Unreformed Moldova and yet still captured. As a result of the parliamentary elections (24 February 2019), Vladimir Plahotniuc, who has been accused of usurping the power in the Republic of Moldova, was forced to flee from the country. Despite the mounting pressure from civil society and international partners, including the EU, the government coalition led by Maia Sandu, leader of the «Action and Solidarity» Party, failed to carry out essential reforms in Moldovan institutions.
The parliament’s vote of no-confidence in key Moldovan institutions (08 June 2019) – among others, the General Prosecutor and the top leadership of the Higher Judicial Chamber – and the resolution which recognised the republic as a “captured state” were not enough for Sandu’s coalition to remain in government. Eventually, the Socialist Party in cooperation with the Democratic Party ousted Sandu’s government by voting in favour of a no-confidence vote in parliament (12 November 2019). Hence, pro-Western democratic forces failed to purge representatives of Plahotniuc’s regime from the main state bodies and reform the justice system in Moldova, thus paving the way for a rapid return to corrupt and captive practices.
The newly established government headed by Ioan Chicu, former Dodon’s adviser, can be barely defined as “technocratic” or “independent” as the majority of the new ministers had previously either been advisors to Igor Dodon or, on the other hand, been connected with the government of Pavel Filip and the Democratic Party, controlled by Vladimir Plahotniuc. Therefore, the control over the state bodies, including the top leadership of the prosecutor’s office and the Constitutional Court, is now being de facto shared between the Democratic Party, President Igor Dodon and the Socialist Party.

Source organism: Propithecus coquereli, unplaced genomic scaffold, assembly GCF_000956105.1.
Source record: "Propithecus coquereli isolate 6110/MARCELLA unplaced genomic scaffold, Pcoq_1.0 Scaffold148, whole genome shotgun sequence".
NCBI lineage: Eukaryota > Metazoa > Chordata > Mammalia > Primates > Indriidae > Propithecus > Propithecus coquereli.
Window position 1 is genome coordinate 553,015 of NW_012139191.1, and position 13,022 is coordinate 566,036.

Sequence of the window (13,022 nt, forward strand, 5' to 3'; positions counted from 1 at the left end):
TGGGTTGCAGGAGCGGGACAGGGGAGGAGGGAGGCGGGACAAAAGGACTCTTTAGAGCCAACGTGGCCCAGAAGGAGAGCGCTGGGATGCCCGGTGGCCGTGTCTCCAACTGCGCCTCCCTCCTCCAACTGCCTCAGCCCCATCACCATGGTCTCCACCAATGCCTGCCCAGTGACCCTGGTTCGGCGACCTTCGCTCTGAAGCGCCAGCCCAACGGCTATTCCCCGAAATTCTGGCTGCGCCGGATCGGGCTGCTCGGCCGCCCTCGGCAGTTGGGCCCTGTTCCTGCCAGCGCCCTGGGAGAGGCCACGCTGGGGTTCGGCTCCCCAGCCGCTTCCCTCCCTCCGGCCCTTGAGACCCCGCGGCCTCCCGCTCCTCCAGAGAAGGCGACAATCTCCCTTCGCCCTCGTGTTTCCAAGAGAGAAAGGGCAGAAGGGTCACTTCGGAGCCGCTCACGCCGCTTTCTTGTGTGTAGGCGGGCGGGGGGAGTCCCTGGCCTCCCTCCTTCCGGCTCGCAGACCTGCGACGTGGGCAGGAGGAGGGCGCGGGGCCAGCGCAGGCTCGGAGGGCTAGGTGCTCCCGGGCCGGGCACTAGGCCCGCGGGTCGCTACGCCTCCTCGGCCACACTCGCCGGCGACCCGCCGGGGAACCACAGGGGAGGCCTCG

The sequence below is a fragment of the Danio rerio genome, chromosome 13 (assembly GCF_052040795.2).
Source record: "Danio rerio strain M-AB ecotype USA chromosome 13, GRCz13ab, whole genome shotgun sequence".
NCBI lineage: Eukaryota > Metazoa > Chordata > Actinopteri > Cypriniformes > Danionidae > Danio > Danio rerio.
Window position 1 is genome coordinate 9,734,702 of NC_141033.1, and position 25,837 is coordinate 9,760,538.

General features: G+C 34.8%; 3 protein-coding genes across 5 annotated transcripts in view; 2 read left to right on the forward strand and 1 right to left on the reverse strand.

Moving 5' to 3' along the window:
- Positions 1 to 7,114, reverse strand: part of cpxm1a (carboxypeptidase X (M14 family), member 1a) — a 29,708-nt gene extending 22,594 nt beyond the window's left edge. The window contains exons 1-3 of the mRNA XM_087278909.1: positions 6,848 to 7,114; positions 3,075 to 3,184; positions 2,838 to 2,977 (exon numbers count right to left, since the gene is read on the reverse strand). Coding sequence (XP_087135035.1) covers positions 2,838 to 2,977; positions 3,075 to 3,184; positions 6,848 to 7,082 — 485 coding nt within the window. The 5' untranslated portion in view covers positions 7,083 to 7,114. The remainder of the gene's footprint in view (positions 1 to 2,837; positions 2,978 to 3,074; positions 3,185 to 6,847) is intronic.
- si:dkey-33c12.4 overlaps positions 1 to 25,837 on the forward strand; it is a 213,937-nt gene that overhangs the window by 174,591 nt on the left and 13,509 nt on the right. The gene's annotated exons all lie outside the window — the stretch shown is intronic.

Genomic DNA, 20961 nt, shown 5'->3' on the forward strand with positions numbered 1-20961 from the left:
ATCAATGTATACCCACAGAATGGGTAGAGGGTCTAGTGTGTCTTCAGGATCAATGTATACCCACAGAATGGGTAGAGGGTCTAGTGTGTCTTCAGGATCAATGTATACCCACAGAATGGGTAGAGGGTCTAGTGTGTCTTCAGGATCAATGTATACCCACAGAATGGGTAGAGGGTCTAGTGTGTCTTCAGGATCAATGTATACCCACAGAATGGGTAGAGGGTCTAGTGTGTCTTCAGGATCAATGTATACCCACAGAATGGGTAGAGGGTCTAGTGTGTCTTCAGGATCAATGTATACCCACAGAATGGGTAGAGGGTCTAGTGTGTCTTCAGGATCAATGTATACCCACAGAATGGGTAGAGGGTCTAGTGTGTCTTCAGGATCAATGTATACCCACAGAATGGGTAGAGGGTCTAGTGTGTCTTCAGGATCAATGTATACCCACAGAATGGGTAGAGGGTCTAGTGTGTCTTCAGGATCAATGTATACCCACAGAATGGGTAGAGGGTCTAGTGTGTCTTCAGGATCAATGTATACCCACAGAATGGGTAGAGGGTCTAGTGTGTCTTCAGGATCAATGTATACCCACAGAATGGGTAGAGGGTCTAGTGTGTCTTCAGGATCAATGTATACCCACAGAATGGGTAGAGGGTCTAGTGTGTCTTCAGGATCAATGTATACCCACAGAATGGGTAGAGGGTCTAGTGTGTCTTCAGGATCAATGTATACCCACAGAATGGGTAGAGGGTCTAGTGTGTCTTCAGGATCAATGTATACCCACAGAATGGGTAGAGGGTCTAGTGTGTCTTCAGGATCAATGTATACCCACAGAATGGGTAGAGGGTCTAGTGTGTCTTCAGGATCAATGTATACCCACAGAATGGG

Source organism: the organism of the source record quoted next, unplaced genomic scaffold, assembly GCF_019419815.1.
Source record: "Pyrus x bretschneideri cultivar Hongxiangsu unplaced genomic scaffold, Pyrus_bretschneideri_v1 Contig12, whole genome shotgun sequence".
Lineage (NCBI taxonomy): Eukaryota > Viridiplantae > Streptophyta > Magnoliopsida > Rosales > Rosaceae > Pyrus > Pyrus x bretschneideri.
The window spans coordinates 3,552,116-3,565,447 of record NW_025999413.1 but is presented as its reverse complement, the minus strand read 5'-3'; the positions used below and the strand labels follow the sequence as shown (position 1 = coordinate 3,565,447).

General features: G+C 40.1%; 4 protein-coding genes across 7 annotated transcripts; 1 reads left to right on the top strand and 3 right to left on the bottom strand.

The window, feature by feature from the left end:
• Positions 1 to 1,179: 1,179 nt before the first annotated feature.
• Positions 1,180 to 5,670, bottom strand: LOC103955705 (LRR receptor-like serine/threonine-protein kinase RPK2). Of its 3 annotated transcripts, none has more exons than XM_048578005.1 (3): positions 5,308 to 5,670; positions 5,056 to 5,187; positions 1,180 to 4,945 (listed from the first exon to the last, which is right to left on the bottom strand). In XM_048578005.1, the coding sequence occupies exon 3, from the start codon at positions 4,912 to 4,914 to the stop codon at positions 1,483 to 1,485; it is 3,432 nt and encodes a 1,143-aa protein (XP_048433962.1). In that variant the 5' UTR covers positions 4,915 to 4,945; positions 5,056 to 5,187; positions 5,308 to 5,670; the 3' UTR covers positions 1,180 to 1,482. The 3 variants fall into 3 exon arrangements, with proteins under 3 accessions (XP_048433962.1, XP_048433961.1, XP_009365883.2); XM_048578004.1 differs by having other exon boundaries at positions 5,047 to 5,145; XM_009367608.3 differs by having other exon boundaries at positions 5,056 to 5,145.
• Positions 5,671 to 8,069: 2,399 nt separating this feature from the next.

Since then, the much needed judiciary reform has stagnated and a series of worrying attacks to the authority and the independence of the Constitutional Court and the Prosecutor General were denounced by representatives of civil society as well as judges.
In April 2020, judge Domnica Manole, who was previously prosecuted on political grounds for not complying with the unlawful requests of Plahotniuc and his associates, became the President of the Constitutional Court. Previously, the Constitutional Court – which underwent a substantial makeover in August 2019 – was headed by Vladimir Ţurcan, a former deputy for the Socialist Party. He was dismissed by the decision of four out of six judges of the Constitutional Court after President Dodon declared in a press statement that judge Ţurcan was directly reporting to him the state of the hearings. Ţurcan is currently challenging the decision of his dismissal taken by the Constitutional Court via ordinary courts. There are reasons to believe that such appeal, impossible in principle, is being made possible due to the presence of state officials affiliated with Plahtoniuc in the lower levels of the judiciary.
Domnica Manole reported to the Council of Europe and the EU institutions that some of the judges of the Constitutional Court have been recently surveilled and tailed from Dodon’s cronies. Recently, the Constitutional Court delivered three decisions fundamental to the consolidation of Moldova’s rule of law which did not correspond to Dodon’s expectations. Among these are the return to a proportional voting system, the declaration of an unconstitutional 200 million euro loan from Russia and the denial of holding the parliamentary and presidential elections on the same day of the latter.